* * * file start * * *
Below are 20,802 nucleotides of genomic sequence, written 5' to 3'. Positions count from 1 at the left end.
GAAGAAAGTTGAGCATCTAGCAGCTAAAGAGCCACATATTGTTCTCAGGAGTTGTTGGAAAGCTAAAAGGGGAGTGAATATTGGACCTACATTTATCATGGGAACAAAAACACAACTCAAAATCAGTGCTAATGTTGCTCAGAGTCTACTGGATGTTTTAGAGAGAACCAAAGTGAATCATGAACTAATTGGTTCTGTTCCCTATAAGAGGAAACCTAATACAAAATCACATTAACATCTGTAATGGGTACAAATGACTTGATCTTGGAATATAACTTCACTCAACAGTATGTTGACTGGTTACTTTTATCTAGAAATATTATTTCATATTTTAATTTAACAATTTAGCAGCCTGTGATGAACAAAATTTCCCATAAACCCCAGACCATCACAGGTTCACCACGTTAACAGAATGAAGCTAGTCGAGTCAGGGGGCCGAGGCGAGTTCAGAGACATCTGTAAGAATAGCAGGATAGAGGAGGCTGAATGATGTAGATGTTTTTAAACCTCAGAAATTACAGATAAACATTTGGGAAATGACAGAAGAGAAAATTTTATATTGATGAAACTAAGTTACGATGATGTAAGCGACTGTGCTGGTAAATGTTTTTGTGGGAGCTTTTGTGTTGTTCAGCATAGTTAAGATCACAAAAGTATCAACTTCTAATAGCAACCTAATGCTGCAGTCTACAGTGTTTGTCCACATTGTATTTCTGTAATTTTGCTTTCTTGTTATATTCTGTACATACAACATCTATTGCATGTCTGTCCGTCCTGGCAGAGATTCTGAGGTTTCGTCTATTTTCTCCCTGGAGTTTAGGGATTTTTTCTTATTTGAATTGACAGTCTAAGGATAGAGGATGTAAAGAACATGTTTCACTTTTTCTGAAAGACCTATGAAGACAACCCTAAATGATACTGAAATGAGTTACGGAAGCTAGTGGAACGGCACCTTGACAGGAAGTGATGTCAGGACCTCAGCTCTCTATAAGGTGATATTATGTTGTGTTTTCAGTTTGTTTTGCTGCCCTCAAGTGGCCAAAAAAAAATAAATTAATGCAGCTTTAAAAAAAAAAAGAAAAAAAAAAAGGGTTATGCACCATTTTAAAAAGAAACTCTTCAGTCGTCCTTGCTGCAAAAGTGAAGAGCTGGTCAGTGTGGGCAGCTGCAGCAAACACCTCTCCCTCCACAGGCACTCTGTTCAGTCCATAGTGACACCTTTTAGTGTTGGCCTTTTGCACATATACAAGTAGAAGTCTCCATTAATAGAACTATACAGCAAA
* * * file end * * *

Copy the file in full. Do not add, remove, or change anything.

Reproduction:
Below are 20,802 nucleotides of genomic sequence, written 5' to 3'. Positions count from 1 at the left end.
GAAGAAAGTTGAGCATCTAGCAGCTAAAGAGCCACATATTGTTCTCAGGAGTTGTTGGAAAGCTAAAAGGGGAGTGAATATTGGACCTACATTTATCATGGGAACAAAAACACAACTCAAAATCAGTGCTAATGTTGCTCAGAGTCTACTGGATGTTTTAGAGAGAACCAAAGTGAATCATGAACTAATTGGTTCTGTTCCCTATAAGAGGAAACCTAATACAAAATCACATTAACATCTGTAATGGGTACAAATGACTTGATCTTGGAATATAACTTCACTCAACAGTATGTTGACTGGTTACTTTTATCTAGAAATATTATTTCATATTTTAATTTAACAATTTAGCAGCCTGTGATGAACAAAATTTCCCATAAACCCCAGACCATCACAGGTTCACCACGTTAACAGAATGAAGCTAGTCGAGTCAGGGGGCCGAGGCGAGTTCAGAGACATCTGTAAGAATAGCAGGATAGAGGAGGCTGAATGATGTAGATGTTTTTAAACCTCAGAAATTACAGATAAACATTTGGGAAATGACAGAAGAGAAAATTTTATATTGATGAAACTAAGTTACGATGATGTAAGCGACTGTGCTGGTAAATGTTTTTGTGGGAGCTTTTGTGTTGTTCAGCATAGTTAAGATCACAAAAGTATCAACTTCTAATAGCAACCTAATGCTGCAGTCTACAGTGTTTGTCCACATTGTATTTCTGTAATTTTGCTTTCTTGTTATATTCTGTACATACAACATCTATTGCATGTCTGTCCGTCCTGGCAGAGATTCTGAGGTTTCGTCTATTTTCTCCCTGGAGTTTAGGGATTTTTTCTTATTTGAATTGACAGTCTAAGGATAGAGGATGTAAAGAACATGTTTCACTTTTTCTGAAAGACCTATGAAGACAACCCTAAATGATACTGAAATGAGTTACGGAAGCTAGTGGAACGGCACCTTGACAGGAAGTGATGTCAGGACCTCAGCTCTCTATAAGGTGATATTATGTTGTGTTTTCAGTTTGTTTTGCTGCCCTCAAGTGGCCAAAAAAAAATAAATTAATGCAGCTTTAAAAAAAAAAAGAAAAAAAAAAAGGGTTATGCACCATTTTAAAAAGAAACTCTTCAGTCGTCCTTGCTGCAAAAGTGAAGAGCTGGTCAGTGTGGGCAGCTGCAGCAAACACCTCTCCCTCCACAGGCACTCTGTTCAGTCCATAGTGACACCTTTTAGTGTTGGCCTTTTGCACATATACAAGTAGAAGTCTCCATTAATAGAACTATACAGCAAA